Non-economists,central bankers & war on inflation

Tasked with shepherding the economy through turmoil they have wrestled with words to pave the transition. There is no room for jargon but there is no dearth of jaw-boning about uncertainty.
Image used for representational purpose only. (Express | Soumyadip Sinha)
Image used for representational purpose only. (Express | Soumyadip Sinha)

What do you get when you induct four central bankers who studied history, politics, literature and law into a discourse on inflation? You get a lot of context—the granular texture of economies woven into political and historical milieu.

It may be entirely a coincidence. Monetary policy in four large economic blocs is managed by folks who don’t carry the conventional tag of economist. They do boast of a portfolio rich in experience.

US Federal Reserve Chair Jerome Powell studied politics at Princeton, Andrew Bailey studied history at Cambridge, ECB President Christine Lagarde studied law and political science at Paris Nanterre University and RBI Governor Shaktikanta Das majored in history at St Stephens in Delhi. Tasked with shepherding the economy through turmoil they have wrestled with words to pave the transition. There is no room for jargon but there is no dearth of jaw-boning about uncertainty.

Consider the deployment of the term pause in rate management. The term, which owes its origins to the Greek pausis, represents a temporary break in action or speech. Central banks have been on a pause mode on rate hikes since July and have repeatedly emphasised that rates would be higher for longer. The singular focus of global attention has been whether the central banks are done with rate hikes—and the possibility of rate cuts. In the linguistic armoury of central bankers, the term pause is an instrument of strategic ambiguity.

This is manifest in the approach and stance of central banks. When asked to define the arc of the higher-for-longer option, Lagarde observed, “So how long is sufficiently long? Obviously, we refer to ‘timely manner’, ‘sufficiently long’, but in the same breath I say we shall be data dependent.”

On Wednesday, Powell said, “We remain committed to bringing inflation back down to our 2 percent goal,” and added that the Federal Open Market Committee “is not thinking about rate cuts right now at all”. On Thursday, Bailey pushed back to state: “It's much too early to be thinking about rate cuts,” and added, “We need to see inflation continuing to fall all the way to our 2 percent target.” RBI Governor Das believes, “The need of the hour is to remain vigilant and not give room to complacency.” In a curious display of exuberance, credit swap markets, despite the risk for inflation expressed by central banks, believe rates will be cut around June 2024.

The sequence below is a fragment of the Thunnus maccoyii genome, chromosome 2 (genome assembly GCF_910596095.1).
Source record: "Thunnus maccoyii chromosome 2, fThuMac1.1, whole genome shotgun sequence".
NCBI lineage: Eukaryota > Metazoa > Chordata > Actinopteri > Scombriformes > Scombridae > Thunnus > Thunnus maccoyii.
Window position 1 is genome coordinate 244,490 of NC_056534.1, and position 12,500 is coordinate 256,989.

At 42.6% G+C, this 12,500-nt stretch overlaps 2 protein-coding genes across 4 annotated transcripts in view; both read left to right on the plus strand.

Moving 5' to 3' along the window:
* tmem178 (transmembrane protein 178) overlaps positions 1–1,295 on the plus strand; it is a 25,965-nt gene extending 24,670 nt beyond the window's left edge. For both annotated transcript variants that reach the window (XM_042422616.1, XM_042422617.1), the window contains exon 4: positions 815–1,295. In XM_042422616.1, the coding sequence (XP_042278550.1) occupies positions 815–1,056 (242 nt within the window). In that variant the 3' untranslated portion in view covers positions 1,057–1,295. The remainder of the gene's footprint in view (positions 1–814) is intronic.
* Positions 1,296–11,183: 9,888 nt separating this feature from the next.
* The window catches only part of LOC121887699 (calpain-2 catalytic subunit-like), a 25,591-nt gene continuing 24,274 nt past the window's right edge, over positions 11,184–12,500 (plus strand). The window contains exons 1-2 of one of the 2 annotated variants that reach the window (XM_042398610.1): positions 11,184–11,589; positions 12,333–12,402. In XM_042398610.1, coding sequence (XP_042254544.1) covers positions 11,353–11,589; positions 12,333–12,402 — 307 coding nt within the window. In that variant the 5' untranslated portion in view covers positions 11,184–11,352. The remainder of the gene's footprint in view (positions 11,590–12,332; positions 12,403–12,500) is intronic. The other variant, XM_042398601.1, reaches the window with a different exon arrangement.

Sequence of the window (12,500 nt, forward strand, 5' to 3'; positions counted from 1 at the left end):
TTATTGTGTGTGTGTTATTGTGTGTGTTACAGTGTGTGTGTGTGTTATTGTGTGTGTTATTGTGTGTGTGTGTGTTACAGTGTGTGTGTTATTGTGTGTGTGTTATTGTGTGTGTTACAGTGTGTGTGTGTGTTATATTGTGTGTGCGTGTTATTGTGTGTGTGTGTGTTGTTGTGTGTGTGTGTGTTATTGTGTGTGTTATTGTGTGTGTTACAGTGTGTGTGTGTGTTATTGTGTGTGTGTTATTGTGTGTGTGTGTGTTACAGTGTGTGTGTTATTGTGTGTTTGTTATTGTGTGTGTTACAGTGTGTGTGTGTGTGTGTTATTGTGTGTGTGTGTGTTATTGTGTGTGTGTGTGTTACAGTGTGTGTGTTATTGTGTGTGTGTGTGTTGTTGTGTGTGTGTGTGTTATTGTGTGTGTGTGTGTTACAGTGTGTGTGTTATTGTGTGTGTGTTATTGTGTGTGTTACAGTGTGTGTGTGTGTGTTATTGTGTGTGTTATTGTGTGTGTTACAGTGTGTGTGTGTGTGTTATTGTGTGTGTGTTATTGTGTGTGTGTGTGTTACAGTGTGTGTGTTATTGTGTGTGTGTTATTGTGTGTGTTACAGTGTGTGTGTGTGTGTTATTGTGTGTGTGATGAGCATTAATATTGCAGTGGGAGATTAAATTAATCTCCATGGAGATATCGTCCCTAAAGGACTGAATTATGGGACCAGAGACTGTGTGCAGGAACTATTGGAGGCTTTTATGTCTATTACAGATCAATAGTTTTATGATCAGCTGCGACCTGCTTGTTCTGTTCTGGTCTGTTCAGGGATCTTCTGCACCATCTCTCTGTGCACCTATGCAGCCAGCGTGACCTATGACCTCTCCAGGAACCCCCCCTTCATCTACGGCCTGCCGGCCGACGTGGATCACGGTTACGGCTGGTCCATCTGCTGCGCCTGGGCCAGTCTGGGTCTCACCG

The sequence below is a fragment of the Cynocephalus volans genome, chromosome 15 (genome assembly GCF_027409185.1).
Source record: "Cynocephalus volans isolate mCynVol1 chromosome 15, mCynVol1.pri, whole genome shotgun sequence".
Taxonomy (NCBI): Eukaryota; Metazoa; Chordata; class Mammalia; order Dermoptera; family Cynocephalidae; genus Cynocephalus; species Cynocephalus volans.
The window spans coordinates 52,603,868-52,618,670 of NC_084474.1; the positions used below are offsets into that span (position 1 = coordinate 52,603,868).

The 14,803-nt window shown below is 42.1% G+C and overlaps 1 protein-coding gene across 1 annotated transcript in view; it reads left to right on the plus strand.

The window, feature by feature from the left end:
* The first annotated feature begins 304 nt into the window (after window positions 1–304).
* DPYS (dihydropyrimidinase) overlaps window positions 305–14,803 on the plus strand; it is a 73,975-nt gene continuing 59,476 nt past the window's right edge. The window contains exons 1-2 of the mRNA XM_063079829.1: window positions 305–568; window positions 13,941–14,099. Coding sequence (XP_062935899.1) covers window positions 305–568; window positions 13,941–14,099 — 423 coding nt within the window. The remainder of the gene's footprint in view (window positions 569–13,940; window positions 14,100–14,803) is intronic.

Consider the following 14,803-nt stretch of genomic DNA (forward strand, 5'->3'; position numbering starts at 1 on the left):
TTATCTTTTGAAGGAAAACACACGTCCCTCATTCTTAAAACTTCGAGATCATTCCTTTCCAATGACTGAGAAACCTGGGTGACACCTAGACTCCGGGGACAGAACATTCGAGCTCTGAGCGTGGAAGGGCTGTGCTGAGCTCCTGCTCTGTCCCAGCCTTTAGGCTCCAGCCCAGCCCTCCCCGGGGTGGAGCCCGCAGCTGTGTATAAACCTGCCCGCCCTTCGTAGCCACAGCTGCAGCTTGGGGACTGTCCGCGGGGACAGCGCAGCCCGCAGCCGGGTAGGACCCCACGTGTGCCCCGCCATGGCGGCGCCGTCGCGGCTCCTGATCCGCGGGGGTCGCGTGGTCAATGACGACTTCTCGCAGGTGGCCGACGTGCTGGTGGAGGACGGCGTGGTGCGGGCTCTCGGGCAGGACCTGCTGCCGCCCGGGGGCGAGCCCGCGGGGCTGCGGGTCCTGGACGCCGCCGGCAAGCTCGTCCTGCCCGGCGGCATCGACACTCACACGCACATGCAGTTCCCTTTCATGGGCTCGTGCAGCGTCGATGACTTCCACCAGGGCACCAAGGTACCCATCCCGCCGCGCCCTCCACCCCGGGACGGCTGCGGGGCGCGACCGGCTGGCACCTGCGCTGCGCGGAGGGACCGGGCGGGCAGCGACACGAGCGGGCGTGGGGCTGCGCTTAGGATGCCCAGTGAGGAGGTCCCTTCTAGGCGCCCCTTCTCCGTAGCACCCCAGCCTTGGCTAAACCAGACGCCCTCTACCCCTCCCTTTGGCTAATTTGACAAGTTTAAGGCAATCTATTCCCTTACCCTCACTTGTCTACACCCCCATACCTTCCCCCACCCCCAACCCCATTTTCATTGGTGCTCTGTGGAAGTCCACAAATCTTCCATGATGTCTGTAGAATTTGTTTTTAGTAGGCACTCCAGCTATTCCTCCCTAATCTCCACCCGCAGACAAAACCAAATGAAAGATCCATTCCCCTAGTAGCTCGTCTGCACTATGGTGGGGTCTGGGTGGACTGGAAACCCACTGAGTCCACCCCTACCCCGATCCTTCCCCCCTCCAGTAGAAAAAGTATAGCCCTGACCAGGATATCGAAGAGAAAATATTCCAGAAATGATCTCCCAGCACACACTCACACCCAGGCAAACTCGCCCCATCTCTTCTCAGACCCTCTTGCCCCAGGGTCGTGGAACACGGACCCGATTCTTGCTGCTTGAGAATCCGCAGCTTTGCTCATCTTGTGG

The authors of monetary policy are confronted by a curious conundrum. Following a late awakening that inflation was a real and not transitory risk, central banks ramped up the cost of money between March 2022 and June 2023 to bring down inflation. Action, though, has not catalysed commensurate reaction—inflation has tapered but not sufficiently, given the pace of hikes and steep levels. Evidently, the law of diminishing returns—first articulated in the 18th century by French physiocrat Anne Robert Jacques Turgot—is at play. References to Milton Friedman’s explanation of long and variable lags simply signal that central banks don’t know and cannot specify when they will know.

Meanwhile, the global economy is at an intersection of risks. The war of rich nations on inflation has triggered gyrations in developing and emerging economies. The effects are already visible in markets. The strength of the dollar index reflects the turmoil in the currency markets—the fact that the yen is at record low of 150 to the dollar and at 160 against the euro is a pointer to the pressure on other currencies. While India is in a better place thanks to higher growth, there is no denying the impact on the rupee, reserves and investment flows.

The IMF in its October2023 Outlook observes, “Economic activity still falls short of its pre-pandemic path, especially in emerging market and developing economies.” It has forecast global growth to slow from 3 percent to 2.9 percent next year—well below the historical average of 3.8 percent witnessed during 2000-2019. The IMF’s Global Financial Stability report underlines the risks to banks and to bank lending stemming from the inability of corporates to service loans due to higher funding costs amid a lower growth environment. Rising cost of capital impacts trade, investment and growth. UNCTAD’s Trade and Development Report 2023 warns the global economy “is stalling, with growth slowing in most regions compared with last year”.

This week, Moody’s Investor Service pointed out the measures to keep a lid on inflation with higher-for-longer interest rate regimes “will increase borrowing costs, slow economies and uncover pockets of risk”. It adds that the higher borrowing costs will hamper spending, investment and employment; it forecasts that GDP growth in G20 economies will decelerate from 2.3 percent in 2022 to 1.4 percent in 2023 and 1 percent in 2024.

Central banks must confront geopolitical and existential threats—funding defence and the rising cost of capital for climate change mitigation. The crux of the challenge for monetary policy is to recognise the structural changes. The global economy is transitioning from a demand-constrained narrative to a supply-constrained reality triggered by demographics, climate change and adoption of technology. The context, which scholars of politics, law and history comprehend better, calls for dismantling shibboleths and a re-look at what constitutes an appropriate inflation target for the future.

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